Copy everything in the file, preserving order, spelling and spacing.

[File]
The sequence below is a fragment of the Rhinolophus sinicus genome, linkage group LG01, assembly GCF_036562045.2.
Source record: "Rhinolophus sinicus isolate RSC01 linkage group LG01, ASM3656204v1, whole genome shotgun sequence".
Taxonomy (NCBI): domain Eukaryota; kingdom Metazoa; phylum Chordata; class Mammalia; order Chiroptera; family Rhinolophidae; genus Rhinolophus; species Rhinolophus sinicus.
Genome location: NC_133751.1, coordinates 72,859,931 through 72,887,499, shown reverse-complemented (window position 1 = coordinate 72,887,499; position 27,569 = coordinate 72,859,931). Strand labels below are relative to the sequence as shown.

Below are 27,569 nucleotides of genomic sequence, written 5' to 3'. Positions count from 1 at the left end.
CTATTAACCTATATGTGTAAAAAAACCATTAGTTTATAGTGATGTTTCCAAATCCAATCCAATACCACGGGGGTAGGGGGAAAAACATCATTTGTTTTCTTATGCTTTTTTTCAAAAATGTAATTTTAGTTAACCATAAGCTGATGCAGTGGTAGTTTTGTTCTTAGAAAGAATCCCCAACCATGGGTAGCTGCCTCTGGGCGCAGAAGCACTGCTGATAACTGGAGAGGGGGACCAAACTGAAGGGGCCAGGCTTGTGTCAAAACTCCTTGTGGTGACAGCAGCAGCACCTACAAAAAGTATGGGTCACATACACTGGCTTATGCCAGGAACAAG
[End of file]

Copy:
The sequence below is a fragment of the Rhinolophus sinicus genome, linkage group LG01, assembly GCF_036562045.2.
Source record: "Rhinolophus sinicus isolate RSC01 linkage group LG01, ASM3656204v1, whole genome shotgun sequence".
Taxonomy (NCBI): domain Eukaryota; kingdom Metazoa; phylum Chordata; class Mammalia; order Chiroptera; family Rhinolophidae; genus Rhinolophus; species Rhinolophus sinicus.
Genome location: NC_133751.1, coordinates 72,859,931 through 72,887,499, shown reverse-complemented (window position 1 = coordinate 72,887,499; position 27,569 = coordinate 72,859,931). Strand labels below are relative to the sequence as shown.

Below are 27,569 nucleotides of genomic sequence, written 5' to 3'. Positions count from 1 at the left end.
CTATTAACCTATATGTGTAAAAAAACCATTAGTTTATAGTGATGTTTCCAAATCCAATCCAATACCACGGGGGTAGGGGGAAAAACATCATTTGTTTTCTTATGCTTTTTTTCAAAAATGTAATTTTAGTTAACCATAAGCTGATGCAGTGGTAGTTTTGTTCTTAGAAAGAATCCCCAACCATGGGTAGCTGCCTCTGGGCGCAGAAGCACTGCTGATAACTGGAGAGGGGGACCAAACTGAAGGGGCCAGGCTTGTGTCAAAACTCCTTGTGGTGACAGCAGCAGCACCTACAAAAAGTATGGGTCACATACACTGGCTTATGCCAGGAACAAG